- John Flynn Placement program - From consultations held so far feedback indicates that some universities are pretty keen to take on this role in managing holiday placements for their students and linking them to their overall rural training program. More discussion needed, but should look at the JF program for workforce outcomes not just as a student entitlement. If universities do take this on, then there would be funding to support this.
- Medical Training – Concept of Rural multidisciplinary training targets to be set by each university. Should pick up on existing Rural Health training activity in Allied Health and Nursing. Take steps to strengthen and have more well structured, well supported, longer term multidisciplinary placements.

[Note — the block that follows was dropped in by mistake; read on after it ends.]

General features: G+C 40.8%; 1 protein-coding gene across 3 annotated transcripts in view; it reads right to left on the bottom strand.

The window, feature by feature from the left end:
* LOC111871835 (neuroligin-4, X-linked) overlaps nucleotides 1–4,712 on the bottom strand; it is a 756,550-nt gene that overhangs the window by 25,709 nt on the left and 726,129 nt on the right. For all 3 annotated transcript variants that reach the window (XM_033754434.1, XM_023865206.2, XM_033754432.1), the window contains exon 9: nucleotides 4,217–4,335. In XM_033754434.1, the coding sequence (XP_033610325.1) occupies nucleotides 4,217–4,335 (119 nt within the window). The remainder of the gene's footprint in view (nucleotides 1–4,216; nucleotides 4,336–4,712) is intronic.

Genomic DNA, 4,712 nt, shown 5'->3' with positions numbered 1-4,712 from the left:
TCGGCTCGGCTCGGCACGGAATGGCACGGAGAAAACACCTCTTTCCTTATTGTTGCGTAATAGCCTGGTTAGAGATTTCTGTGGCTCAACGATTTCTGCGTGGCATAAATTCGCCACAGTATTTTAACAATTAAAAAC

- DOH has had feedback that the Framework does not include a focus on inter-disciplinary learning. Not intentional and are happy to look at that. More resourcing is merited in this area but there is no huge infrastructure bucket available and unlikely to get one. Universities who receive funding through multiple streams will need to undertake a careful balancing act to work out how to use those streams to get the best outcomes.
- DoH has put the onus back on to faculties for resourcing of these arrangements. Have built in protections in the Framework listing the key rural training sites to make sure those are maintained and encouraging universities to make sure that their employment arrangements are based on rural academic and professional staff.
- Consultations will continue and then there will be very some detailed negotiations around funding agreements for the next 3 years. Department is well aware that these agreements need to be in place before the end of the year.
Rural Generalism – Update from 2nd World Summit
Professor Richard Murray and A/Prof David Campbell gave a brief update from the 2nd World Summit which was held in Montreal, Canada from the 8-9th April 2015. Further information can be obtained from the attached presentation.